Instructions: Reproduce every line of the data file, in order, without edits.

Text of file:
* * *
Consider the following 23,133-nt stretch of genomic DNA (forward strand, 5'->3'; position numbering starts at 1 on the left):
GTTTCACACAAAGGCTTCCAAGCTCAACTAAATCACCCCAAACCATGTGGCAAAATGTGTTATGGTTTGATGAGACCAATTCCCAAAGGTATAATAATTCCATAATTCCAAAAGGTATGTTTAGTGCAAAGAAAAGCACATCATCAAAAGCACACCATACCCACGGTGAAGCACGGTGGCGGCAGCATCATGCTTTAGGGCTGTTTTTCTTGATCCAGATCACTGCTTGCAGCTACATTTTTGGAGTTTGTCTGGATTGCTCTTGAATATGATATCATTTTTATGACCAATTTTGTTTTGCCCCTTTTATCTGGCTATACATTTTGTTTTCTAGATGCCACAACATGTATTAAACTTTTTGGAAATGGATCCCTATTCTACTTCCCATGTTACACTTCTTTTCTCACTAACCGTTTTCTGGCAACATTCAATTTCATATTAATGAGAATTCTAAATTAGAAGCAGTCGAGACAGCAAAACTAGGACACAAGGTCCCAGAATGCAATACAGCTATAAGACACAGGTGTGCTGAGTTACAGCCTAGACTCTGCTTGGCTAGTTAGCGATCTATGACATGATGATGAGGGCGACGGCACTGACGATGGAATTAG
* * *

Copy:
Consider the following 23,133-nt stretch of genomic DNA (forward strand, 5'->3'; position numbering starts at 1 on the left):
GTTTCACACAAAGGCTTCCAAGCTCAACTAAATCACCCCAAACCATGTGGCAAAATGTGTTATGGTTTGATGAGACCAATTCCCAAAGGTATAATAATTCCATAATTCCAAAAGGTATGTTTAGTGCAAAGAAAAGCACATCATCAAAAGCACACCATACCCACGGTGAAGCACGGTGGCGGCAGCATCATGCTTTAGGGCTGTTTTTCTTGATCCAGATCACTGCTTGCAGCTACATTTTTGGAGTTTGTCTGGATTGCTCTTGAATATGATATCATTTTTATGACCAATTTTGTTTTGCCCCTTTTATCTGGCTATACATTTTGTTTTCTAGATGCCACAACATGTATTAAACTTTTTGGAAATGGATCCCTATTCTACTTCCCATGTTACACTTCTTTTCTCACTAACCGTTTTCTGGCAACATTCAATTTCATATTAATGAGAATTCTAAATTAGAAGCAGTCGAGACAGCAAAACTAGGACACAAGGTCCCAGAATGCAATACAGCTATAAGACACAGGTGTGCTGAGTTACAGCCTAGACTCTGCTTGGCTAGTTAGCGATCTATGACATGATGATGAGGGCGACGGCACTGACGATGGAATTAG